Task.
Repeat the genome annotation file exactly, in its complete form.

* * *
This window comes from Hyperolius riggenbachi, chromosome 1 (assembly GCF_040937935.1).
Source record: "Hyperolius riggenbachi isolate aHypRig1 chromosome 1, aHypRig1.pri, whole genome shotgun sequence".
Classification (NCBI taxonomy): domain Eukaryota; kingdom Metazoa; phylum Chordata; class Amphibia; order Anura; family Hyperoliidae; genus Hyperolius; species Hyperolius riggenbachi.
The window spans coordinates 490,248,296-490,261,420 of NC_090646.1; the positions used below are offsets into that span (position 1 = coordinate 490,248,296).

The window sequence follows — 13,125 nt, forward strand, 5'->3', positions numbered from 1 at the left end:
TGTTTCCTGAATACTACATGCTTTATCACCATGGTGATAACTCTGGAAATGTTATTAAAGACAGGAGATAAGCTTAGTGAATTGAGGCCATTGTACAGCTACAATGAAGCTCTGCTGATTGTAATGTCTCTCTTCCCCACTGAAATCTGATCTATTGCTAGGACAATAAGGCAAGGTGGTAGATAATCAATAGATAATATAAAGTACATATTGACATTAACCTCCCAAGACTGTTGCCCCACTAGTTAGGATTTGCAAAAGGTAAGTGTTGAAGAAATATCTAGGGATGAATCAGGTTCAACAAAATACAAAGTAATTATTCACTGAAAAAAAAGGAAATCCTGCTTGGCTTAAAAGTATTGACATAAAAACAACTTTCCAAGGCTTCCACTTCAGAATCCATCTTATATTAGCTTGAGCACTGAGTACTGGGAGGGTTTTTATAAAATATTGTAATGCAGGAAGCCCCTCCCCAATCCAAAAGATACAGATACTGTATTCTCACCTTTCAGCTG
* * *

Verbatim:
This window comes from Hyperolius riggenbachi, chromosome 1 (assembly GCF_040937935.1).
Source record: "Hyperolius riggenbachi isolate aHypRig1 chromosome 1, aHypRig1.pri, whole genome shotgun sequence".
Classification (NCBI taxonomy): domain Eukaryota; kingdom Metazoa; phylum Chordata; class Amphibia; order Anura; family Hyperoliidae; genus Hyperolius; species Hyperolius riggenbachi.
The window spans coordinates 490,248,296-490,261,420 of NC_090646.1; the positions used below are offsets into that span (position 1 = coordinate 490,248,296).

The window sequence follows — 13,125 nt, forward strand, 5'->3', positions numbered from 1 at the left end:
TGTTTCCTGAATACTACATGCTTTATCACCATGGTGATAACTCTGGAAATGTTATTAAAGACAGGAGATAAGCTTAGTGAATTGAGGCCATTGTACAGCTACAATGAAGCTCTGCTGATTGTAATGTCTCTCTTCCCCACTGAAATCTGATCTATTGCTAGGACAATAAGGCAAGGTGGTAGATAATCAATAGATAATATAAAGTACATATTGACATTAACCTCCCAAGACTGTTGCCCCACTAGTTAGGATTTGCAAAAGGTAAGTGTTGAAGAAATATCTAGGGATGAATCAGGTTCAACAAAATACAAAGTAATTATTCACTGAAAAAAAAGGAAATCCTGCTTGGCTTAAAAGTATTGACATAAAAACAACTTTCCAAGGCTTCCACTTCAGAATCCATCTTATATTAGCTTGAGCACTGAGTACTGGGAGGGTTTTTATAAAATATTGTAATGCAGGAAGCCCCTCCCCAATCCAAAAGATACAGATACTGTATTCTCACCTTTCAGCTG